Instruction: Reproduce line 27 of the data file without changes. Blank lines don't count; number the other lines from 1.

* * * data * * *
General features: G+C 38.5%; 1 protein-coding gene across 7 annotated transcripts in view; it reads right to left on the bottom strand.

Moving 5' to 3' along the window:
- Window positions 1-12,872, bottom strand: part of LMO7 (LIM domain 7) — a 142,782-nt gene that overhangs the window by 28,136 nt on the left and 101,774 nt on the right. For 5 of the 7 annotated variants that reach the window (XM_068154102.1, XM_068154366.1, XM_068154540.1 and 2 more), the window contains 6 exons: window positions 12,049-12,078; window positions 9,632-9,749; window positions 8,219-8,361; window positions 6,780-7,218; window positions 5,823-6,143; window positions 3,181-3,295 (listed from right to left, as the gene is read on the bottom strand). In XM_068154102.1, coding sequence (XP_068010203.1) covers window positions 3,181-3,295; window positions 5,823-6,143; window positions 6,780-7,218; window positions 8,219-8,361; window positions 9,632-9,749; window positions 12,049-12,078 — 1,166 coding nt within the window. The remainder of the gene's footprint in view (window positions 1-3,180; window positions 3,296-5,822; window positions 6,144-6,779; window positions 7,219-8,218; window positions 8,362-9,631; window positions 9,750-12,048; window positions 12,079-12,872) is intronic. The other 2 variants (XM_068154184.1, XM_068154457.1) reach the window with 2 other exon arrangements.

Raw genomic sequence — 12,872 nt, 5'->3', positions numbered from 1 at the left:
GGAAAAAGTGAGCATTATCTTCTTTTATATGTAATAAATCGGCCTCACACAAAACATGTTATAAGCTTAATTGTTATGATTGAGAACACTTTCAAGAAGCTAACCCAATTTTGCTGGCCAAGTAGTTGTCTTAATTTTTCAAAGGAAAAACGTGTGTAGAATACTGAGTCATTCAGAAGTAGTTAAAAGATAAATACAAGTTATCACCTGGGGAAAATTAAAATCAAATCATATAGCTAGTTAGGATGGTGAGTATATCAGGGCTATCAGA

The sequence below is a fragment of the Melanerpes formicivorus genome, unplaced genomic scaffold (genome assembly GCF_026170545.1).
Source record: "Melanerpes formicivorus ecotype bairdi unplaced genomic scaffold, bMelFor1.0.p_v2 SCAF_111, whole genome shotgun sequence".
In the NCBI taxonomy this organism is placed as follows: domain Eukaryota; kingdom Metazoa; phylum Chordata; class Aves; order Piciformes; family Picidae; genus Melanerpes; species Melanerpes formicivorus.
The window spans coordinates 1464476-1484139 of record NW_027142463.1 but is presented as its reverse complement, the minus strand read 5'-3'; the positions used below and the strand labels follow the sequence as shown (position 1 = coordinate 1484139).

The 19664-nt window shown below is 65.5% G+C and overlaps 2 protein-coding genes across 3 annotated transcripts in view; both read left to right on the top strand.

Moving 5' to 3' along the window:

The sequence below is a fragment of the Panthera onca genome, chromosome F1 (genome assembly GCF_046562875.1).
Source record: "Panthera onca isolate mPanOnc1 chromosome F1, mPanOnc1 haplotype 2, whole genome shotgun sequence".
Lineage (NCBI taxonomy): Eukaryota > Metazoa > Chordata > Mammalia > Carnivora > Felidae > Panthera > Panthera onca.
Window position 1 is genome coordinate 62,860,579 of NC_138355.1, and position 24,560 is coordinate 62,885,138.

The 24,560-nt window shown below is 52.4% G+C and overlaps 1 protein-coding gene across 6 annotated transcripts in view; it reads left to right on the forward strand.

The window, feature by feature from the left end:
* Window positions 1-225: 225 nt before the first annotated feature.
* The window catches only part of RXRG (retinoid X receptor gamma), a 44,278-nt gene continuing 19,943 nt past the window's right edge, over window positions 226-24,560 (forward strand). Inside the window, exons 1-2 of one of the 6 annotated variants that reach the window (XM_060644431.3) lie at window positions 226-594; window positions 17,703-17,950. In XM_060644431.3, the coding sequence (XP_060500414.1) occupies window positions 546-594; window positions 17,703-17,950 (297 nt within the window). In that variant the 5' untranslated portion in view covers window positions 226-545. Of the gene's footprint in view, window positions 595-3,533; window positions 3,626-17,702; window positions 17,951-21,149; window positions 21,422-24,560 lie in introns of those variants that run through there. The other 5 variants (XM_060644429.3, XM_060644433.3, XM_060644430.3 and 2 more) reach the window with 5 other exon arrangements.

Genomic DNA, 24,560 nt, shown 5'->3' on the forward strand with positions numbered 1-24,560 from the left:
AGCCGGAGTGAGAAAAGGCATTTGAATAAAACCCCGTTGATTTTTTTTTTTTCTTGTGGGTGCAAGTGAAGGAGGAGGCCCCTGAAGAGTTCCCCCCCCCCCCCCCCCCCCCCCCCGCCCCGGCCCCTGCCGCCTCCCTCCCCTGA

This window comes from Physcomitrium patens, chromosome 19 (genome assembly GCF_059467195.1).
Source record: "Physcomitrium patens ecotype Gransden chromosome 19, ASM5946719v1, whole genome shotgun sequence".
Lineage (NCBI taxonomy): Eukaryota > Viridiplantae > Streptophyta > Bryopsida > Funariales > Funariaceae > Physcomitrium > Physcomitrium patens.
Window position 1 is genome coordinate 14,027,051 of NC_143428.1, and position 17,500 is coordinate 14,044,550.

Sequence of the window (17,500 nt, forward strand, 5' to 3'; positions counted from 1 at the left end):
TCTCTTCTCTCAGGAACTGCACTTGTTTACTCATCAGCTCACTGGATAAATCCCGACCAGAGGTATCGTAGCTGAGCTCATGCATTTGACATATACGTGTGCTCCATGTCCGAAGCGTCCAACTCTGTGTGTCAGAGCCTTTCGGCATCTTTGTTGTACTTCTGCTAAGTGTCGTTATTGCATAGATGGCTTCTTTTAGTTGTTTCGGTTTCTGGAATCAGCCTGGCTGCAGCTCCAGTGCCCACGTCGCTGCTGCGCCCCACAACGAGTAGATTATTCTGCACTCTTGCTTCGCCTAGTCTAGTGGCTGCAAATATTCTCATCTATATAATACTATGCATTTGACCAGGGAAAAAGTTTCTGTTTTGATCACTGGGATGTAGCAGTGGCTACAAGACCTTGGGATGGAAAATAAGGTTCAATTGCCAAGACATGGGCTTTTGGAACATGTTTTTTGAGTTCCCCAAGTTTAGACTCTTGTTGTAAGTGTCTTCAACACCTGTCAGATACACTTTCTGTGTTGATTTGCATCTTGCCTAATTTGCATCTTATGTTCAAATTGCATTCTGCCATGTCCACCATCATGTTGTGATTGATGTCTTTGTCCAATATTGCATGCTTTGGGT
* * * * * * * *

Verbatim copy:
TCTCTTCTCTCAGGAACTGCACTTGTTTACTCATCAGCTCACTGGATAAATCCCGACCAGAGGTATCGTAGCTGAGCTCATGCATTTGACATATACGTGTGCTCCATGTCCGAAGCGTCCAACTCTGTGTGTCAGAGCCTTTCGGCATCTTTGTTGTACTTCTGCTAAGTGTCGTTATTGCATAGATGGCTTCTTTTAGTTGTTTCGGTTTCTGGAATCAGCCTGGCTGCAGCTCCAGTGCCCACGTCGCTGCTGCGCCCCACAACGAGTAGATTATTCTGCACTCTTGCTTCGCCTAGTCTAGTGGCTGCAAATATTCTCATCTATATAATACTATGCATTTGACCAGGGAAAAAGTTTCTGTTTTGATCACTGGGATGTAGCAGTGGCTACAAGACCTTGGGATGGAAAATAAGGTTCAATTGCCAAGACATGGGCTTTTGGAACATGTTTTTTGAGTTCCCCAAGTTTAGACTCTTGTTGTAAGTGTCTTCAACACCTGTCAGATACACTTTCTGTGTTGATTTGCATCTTGCCTAATTTGCATCTTATGTTCAAATTGCATTCTGCCATGTCCACCATCATGTTGTGATTGATGTCTTTGTCCAATATTGCATGCTTTGGGT